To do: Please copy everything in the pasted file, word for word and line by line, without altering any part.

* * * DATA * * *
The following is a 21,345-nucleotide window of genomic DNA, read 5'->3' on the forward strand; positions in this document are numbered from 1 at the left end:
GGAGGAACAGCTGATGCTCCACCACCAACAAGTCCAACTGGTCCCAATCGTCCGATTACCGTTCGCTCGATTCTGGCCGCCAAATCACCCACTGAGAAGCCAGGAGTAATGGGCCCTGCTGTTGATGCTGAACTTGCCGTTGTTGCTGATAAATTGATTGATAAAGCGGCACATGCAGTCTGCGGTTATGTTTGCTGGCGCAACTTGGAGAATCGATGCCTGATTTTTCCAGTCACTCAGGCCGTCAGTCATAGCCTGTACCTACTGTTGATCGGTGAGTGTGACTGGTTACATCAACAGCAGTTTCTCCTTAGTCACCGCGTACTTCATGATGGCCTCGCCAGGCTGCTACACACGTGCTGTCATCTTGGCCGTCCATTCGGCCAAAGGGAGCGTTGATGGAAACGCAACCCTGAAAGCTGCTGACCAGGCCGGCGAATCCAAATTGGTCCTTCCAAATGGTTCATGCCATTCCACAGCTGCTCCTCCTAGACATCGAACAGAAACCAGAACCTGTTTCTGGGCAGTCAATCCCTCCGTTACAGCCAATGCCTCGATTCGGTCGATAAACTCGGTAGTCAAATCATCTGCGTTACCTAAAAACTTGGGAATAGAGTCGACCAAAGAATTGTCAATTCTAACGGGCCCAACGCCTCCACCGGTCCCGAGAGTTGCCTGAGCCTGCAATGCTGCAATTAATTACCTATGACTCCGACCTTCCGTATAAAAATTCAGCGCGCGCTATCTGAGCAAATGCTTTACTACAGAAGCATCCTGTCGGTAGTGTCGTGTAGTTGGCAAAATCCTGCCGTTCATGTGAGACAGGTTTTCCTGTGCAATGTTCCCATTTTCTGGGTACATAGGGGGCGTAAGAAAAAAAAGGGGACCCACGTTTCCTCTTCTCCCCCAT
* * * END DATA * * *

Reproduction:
The following is a 21,345-nucleotide window of genomic DNA, read 5'->3' on the forward strand; positions in this document are numbered from 1 at the left end:
GGAGGAACAGCTGATGCTCCACCACCAACAAGTCCAACTGGTCCCAATCGTCCGATTACCGTTCGCTCGATTCTGGCCGCCAAATCACCCACTGAGAAGCCAGGAGTAATGGGCCCTGCTGTTGATGCTGAACTTGCCGTTGTTGCTGATAAATTGATTGATAAAGCGGCACATGCAGTCTGCGGTTATGTTTGCTGGCGCAACTTGGAGAATCGATGCCTGATTTTTCCAGTCACTCAGGCCGTCAGTCATAGCCTGTACCTACTGTTGATCGGTGAGTGTGACTGGTTACATCAACAGCAGTTTCTCCTTAGTCACCGCGTACTTCATGATGGCCTCGCCAGGCTGCTACACACGTGCTGTCATCTTGGCCGTCCATTCGGCCAAAGGGAGCGTTGATGGAAACGCAACCCTGAAAGCTGCTGACCAGGCCGGCGAATCCAAATTGGTCCTTCCAAATGGTTCATGCCATTCCACAGCTGCTCCTCCTAGACATCGAACAGAAACCAGAACCTGTTTCTGGGCAGTCAATCCCTCCGTTACAGCCAATGCCTCGATTCGGTCGATAAACTCGGTAGTCAAATCATCTGCGTTACCTAAAAACTTGGGAATAGAGTCGACCAAAGAATTGTCAATTCTAACGGGCCCAACGCCTCCACCGGTCCCGAGAGTTGCCTGAGCCTGCAATGCTGCAATTAATTACCTATGACTCCGACCTTCCGTATAAAAATTCAGCGCGCGCTATCTGAGCAAATGCTTTACTACAGAAGCATCCTGTCGGTAGTGTCGTGTAGTTGGCAAAATCCTGCCGTTCATGTGAGACAGGTTTTCCTGTGCAATGTTCCCATTTTCTGGGTACATAGGGGGCGTAAGAAAAAAAAGGGGACCCACGTTTCCTCTTCTCCCCCAT